Independence? This is just as much of a problem. Crowds can be wise when people do a lot of thinking for themselves before coming together to exchange their views. But since at least the days of “The Boys on the Bus,” political journalism has suffered from a pack mentality. Events such as conventions and debates literally gather thousands of journalists together in the same room; attend one of these events, and you can almost smell the conventional wisdom being manufactured in real time. (Consider how a consensus formed that Romney won the first debate in 2012 when it had barely even started, for instance.) Social media — Twitter in particular — can amplify these information cascades, with a single tweet receiving hundreds of thousands of impressions and shaping the way entire issues are framed. As a result, it can be largely arbitrary which storylines gain traction and which ones don’t. What seems like a multiplicity of perspectives might just be one or two, duplicated many times over.
Decentralization? Surowiecki writes about the benefit of local knowledge, but the political news industry has become increasingly consolidated in Washington and New York as local newspapers have suffered from a decade-long contraction. That doesn’t necessarily mean local reporters in Wisconsin or Michigan or Ohio should have picked up Trumpian vibrations on the ground in contradiction to the polls. But as we’ve argued, national reporters often flew into these states with pre-baked narratives — for instance, that they were “decreasingly representative of contemporary America” — and fit the facts to suit them, neglecting their importance to the Electoral College. A more geographically decentralized reporting pool might have asked more questions about why Clinton wasn’t campaigning in Wisconsin, for instance, or why it wasn’t more of a problem for her that she was struggling in polls of traditional bellwethers such as Ohio and Iowa. If local newspapers had been healthier economically, they might also have commissioned more high-quality state polls; the lack of good polling was a problem in Michigan and Wisconsin especially.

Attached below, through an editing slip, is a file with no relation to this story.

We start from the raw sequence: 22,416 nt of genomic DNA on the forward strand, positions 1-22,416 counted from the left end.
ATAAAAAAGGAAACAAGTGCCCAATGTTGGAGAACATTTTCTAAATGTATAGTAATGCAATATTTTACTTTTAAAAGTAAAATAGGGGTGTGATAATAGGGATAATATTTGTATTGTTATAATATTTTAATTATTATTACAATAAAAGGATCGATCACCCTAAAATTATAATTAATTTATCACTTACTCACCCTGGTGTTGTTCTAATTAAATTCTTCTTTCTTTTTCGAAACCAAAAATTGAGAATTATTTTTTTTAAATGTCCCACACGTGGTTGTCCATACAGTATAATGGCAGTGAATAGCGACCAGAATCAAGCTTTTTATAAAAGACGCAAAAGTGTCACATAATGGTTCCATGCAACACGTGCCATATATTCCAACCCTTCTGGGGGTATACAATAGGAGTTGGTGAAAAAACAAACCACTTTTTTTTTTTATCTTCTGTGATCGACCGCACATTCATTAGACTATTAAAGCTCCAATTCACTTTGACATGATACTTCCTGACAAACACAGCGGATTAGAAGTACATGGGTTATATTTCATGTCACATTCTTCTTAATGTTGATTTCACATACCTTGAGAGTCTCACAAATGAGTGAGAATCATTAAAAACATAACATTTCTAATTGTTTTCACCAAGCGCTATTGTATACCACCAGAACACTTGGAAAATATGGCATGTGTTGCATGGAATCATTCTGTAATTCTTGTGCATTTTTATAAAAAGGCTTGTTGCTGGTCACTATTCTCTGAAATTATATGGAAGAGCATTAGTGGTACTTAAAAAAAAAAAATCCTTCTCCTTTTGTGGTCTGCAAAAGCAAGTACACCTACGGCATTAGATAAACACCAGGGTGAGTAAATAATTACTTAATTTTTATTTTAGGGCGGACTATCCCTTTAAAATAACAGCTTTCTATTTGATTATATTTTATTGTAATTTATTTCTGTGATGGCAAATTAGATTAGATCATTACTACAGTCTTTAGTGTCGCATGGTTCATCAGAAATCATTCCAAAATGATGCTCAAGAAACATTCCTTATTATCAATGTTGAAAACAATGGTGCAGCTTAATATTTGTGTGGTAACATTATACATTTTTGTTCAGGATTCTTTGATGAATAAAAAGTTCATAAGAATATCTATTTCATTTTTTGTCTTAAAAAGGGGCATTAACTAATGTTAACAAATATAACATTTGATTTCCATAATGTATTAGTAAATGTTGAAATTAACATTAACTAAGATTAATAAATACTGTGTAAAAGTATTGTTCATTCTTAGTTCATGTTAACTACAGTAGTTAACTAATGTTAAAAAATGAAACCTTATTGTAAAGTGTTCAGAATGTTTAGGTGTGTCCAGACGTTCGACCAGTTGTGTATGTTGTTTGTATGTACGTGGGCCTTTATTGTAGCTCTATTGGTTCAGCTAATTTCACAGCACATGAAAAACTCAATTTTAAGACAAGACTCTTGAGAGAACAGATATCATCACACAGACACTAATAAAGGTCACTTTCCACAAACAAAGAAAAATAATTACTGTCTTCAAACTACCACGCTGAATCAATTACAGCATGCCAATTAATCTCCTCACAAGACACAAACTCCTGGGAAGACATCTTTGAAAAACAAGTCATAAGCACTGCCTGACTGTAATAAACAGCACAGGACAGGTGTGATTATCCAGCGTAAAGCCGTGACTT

So, there you have it. Local newspapers could be vital counterweights to an increasing dominant liberal news bubble. The news bubble is predominately stacked with reporters who hail from bastions of liberalism. That could lead to things being missed. Moreover, you can see how easily it was for urban-based reporters to think that Clinton would win in a landslide, which is why these areas were also hotbeds for progressive tantrums after she lost. There is another America outside of the cities. The news media ignored them. And they got their vengeance by clipping Hillary Clinton’s presidential ambitions. Also, if you want to read someone who’s been venturing into small town America for quite some time, way before the 2016 election, read Salena Zito. She was the first who noted that there’s a leaderless, neo-populist wave bubbling in rural America. A wave that eventually carried Donald J. Trump into the White House. Also, read your local newspaper.